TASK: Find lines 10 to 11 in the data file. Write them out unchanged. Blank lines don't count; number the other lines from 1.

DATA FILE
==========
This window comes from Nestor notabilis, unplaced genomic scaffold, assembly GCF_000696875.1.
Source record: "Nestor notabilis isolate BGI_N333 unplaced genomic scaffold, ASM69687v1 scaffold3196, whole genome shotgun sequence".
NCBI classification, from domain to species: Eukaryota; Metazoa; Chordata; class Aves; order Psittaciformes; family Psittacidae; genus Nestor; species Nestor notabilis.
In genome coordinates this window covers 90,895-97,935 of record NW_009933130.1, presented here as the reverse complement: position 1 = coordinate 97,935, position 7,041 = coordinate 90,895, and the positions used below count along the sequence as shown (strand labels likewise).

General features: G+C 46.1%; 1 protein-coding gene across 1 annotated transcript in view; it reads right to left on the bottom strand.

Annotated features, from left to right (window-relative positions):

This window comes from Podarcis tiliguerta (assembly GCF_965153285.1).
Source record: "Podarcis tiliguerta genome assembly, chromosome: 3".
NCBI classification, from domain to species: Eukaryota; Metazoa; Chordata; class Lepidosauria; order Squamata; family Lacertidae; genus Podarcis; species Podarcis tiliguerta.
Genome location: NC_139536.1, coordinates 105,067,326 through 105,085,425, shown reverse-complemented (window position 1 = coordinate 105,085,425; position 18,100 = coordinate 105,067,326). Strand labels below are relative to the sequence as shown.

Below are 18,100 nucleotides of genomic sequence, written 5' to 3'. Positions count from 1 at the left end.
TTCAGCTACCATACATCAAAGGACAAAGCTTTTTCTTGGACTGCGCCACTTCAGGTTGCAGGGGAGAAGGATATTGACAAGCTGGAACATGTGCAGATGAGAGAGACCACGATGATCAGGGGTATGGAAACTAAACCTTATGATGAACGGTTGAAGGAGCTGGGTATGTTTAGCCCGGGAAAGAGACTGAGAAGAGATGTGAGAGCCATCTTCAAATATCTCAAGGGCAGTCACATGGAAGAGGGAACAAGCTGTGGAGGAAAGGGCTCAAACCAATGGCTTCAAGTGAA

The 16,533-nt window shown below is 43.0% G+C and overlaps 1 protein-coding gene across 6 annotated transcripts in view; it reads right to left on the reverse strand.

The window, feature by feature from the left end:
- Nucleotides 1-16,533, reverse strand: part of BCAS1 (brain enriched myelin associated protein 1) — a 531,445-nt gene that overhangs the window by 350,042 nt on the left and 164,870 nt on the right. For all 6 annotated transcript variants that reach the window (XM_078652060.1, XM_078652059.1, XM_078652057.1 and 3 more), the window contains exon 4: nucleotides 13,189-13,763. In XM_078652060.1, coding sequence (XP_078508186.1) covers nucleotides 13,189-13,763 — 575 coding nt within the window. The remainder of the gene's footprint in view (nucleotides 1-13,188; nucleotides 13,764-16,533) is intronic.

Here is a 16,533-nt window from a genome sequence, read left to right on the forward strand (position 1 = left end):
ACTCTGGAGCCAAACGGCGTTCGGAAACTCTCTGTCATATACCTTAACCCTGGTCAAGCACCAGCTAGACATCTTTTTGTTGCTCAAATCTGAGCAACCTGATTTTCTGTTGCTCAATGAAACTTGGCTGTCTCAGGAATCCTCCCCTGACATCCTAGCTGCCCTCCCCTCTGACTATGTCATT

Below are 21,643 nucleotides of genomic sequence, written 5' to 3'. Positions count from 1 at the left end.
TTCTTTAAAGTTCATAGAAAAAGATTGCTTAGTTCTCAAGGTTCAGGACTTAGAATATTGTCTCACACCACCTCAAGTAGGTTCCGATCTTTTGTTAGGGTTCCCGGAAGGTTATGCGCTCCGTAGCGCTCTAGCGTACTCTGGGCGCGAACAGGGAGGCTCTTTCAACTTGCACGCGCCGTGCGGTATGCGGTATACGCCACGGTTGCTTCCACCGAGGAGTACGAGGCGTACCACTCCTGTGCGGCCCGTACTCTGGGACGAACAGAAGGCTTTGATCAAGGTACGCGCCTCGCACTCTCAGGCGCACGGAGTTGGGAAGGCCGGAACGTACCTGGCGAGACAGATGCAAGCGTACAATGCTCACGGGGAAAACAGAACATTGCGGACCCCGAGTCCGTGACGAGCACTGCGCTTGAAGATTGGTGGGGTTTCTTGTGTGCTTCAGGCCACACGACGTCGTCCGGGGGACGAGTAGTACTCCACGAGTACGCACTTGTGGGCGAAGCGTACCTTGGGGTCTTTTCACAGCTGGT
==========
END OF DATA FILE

Genome location: NC_139536.1, coordinates 105,067,326 through 105,085,425, shown reverse-complemented (window position 1 = coordinate 105,085,425; position 18,100 = coordinate 105,067,326). Strand labels below are relative to the sequence as shown.

Below are 18,100 nucleotides of genomic sequence, written 5' to 3'. Positions count from 1 at the left end.